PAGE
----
For dairy and many other food categories, a lot of attention is placed on the needs and wants of Generation Z, or Gen Z. This group of young people born between the late 1990s and the early 2010s represents our future consumers.
A recent study by research group Ketchum found that making food choices creates stress for members of Gen Z. In a survey of 2,000 people, 61% said they have felt pressure on them since childhood to eat a certain way to communicate their identity and beliefs. Of the participants, 63% believe their food choices need to signal their health, values, and political beliefs, but this draw to make a statement with their food choices is not reflected in their purchases.
The respondents said that sustainability, animal welfare, and LGBTQ rights were important factors in food decisions, but they did not drive their purchases. For example, 76% of the respondents said that sustainability is an important factor when making a food purchase, but only 16% looked for sustainably sourced ingredients on the label of foods they might purchase. Animal welfare was an important value for 72% of the participants, but just 5% said that animal welfare affected their eating patterns.
Instead, taste, value, and affordability are more likely to influence their buying decisions. But this leads to more guilt, as 62% felt their eating pattern is wrong. Gen Z is more likely than other generations to say that food makes them feel guilty, anxious, uncomfortable, or stressed, and they are the least likely generation to say they have a positive relationship with food, according to the survey.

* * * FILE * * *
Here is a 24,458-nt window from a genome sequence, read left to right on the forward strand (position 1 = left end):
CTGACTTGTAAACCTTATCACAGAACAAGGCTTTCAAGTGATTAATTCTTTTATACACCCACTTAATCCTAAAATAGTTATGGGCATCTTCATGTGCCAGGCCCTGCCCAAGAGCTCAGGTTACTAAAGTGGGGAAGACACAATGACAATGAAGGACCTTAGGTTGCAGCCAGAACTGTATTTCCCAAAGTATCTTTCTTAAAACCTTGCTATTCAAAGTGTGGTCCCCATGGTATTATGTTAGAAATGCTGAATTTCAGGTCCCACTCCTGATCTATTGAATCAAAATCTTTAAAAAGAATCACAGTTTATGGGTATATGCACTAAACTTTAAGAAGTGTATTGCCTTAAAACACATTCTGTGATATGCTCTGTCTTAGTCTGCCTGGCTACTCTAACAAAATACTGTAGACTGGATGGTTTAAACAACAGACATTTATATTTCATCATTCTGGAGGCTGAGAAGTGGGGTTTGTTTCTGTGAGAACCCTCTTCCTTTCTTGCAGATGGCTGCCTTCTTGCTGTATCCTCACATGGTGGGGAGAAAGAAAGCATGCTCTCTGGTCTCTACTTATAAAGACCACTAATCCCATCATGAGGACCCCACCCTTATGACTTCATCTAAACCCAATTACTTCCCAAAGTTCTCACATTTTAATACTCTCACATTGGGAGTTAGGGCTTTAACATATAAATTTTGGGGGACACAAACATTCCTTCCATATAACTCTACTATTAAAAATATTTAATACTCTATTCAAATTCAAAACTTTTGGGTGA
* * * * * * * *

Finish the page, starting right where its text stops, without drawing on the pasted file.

They also have some questions about the food system overall. In the survey, 73% think that food companies are greedy, and 72% think the food system is broken. About two-thirds said they can’t find information about how their food is raised, and 42% felt that food companies don’t understand them.
Even with these concerns and doubts, that doesn’t mean that Gen Z is not taking their own eating path. In the survey, 68% said they cook differently than their parents did, and 55% follow the newer trend of piecing together snacks as a meal.
Although 67% of survey respondents shared concern that they spend too much time on social media and 58% believed social media contributed to a negative body image, they do use the internet for food inspiration. Seventy percent follow food influencers for ideas and are more willing to trust a food trend that went viral. Their main sources of recipes and ideas come from TikTok (46%), family members (45%) and YouTube (37%). These sources of inspiration are important for food companies to take into consideration when marketing to this age group.